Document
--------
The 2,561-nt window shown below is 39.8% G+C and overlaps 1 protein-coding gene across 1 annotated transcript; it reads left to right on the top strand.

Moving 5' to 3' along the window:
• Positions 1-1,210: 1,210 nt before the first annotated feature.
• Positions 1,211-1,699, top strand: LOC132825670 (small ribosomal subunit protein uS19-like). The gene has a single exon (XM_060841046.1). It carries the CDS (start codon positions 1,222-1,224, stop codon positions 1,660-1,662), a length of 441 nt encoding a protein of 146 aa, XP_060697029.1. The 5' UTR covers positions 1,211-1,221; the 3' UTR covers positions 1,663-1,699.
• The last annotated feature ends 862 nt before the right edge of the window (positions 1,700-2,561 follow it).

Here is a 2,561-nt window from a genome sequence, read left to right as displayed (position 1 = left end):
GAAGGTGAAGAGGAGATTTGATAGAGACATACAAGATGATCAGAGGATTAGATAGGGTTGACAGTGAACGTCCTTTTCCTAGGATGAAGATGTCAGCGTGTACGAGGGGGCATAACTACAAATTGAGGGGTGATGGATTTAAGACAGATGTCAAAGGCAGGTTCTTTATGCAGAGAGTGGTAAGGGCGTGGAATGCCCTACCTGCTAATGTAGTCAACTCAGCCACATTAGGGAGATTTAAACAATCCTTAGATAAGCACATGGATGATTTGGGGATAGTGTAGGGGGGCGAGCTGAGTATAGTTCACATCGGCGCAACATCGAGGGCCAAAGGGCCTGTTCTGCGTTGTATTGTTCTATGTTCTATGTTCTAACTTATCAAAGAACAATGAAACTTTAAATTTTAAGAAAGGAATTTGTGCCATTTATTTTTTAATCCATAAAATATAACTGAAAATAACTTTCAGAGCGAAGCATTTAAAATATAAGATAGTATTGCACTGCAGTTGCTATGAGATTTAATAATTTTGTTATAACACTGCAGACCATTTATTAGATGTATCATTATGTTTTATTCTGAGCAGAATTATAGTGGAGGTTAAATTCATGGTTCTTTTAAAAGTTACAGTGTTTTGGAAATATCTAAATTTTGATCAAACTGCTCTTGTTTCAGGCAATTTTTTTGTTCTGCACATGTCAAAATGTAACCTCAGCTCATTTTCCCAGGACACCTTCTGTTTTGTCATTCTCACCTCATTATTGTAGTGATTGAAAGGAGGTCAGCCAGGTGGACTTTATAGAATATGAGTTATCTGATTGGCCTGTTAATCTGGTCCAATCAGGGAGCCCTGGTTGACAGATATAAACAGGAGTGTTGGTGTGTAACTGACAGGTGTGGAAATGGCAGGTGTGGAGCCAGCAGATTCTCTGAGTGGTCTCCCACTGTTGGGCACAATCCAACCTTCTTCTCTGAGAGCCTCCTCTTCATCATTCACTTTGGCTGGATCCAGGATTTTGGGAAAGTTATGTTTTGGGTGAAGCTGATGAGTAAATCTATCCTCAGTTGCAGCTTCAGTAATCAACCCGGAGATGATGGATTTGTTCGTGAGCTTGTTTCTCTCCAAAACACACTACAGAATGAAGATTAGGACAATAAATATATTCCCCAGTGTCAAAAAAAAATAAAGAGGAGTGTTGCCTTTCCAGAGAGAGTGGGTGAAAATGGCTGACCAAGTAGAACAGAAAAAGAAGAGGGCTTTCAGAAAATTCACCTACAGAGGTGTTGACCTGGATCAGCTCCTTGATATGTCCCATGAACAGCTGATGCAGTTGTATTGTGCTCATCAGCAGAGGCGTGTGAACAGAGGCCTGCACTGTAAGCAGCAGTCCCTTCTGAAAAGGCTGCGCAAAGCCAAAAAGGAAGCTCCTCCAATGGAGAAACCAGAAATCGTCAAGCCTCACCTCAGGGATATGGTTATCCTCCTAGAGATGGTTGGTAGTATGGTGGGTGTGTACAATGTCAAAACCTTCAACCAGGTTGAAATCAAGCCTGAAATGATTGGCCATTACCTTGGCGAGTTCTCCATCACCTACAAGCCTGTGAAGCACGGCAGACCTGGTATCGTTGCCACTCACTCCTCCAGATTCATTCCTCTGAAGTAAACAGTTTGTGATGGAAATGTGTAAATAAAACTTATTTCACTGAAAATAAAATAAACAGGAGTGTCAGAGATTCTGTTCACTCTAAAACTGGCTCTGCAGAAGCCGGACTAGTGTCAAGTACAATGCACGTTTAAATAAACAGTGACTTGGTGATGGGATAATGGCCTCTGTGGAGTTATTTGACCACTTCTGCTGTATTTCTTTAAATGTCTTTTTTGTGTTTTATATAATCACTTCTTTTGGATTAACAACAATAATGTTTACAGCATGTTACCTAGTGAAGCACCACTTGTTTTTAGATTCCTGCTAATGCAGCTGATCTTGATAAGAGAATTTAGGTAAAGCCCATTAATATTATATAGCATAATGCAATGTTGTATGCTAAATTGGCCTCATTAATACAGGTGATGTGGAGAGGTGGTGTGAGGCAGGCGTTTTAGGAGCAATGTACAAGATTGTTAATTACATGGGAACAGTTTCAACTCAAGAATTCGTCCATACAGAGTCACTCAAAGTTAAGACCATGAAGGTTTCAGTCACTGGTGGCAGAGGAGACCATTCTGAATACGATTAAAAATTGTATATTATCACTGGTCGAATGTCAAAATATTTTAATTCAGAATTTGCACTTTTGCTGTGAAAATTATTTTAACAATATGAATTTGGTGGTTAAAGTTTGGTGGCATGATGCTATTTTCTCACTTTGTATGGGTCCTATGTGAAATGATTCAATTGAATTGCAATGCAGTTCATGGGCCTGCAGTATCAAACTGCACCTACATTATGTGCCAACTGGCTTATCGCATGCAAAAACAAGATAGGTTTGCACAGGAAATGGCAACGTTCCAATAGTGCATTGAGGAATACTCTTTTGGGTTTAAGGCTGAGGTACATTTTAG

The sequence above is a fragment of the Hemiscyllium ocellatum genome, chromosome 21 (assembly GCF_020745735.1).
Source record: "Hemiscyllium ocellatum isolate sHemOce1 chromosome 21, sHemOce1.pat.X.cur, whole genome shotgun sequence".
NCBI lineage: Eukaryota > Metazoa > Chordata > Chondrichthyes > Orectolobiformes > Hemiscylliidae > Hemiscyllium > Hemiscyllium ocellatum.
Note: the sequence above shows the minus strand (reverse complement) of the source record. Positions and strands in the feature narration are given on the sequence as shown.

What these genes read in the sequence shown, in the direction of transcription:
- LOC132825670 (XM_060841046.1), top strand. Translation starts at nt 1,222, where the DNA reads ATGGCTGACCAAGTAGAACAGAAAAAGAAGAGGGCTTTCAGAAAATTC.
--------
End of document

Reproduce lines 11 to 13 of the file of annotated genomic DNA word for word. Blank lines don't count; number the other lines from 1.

Note: the sequence above shows the minus strand (reverse complement) of the source record. Positions and strands in the feature narration are given on the sequence as shown.

What these genes read in the sequence shown, in the direction of transcription:
- LOC132825670 (XM_060841046.1), top strand. Translation starts at nt 1,222, where the DNA reads ATGGCTGACCAAGTAGAACAGAAAAAGAAGAGGGCTTTCAGAAAATTC.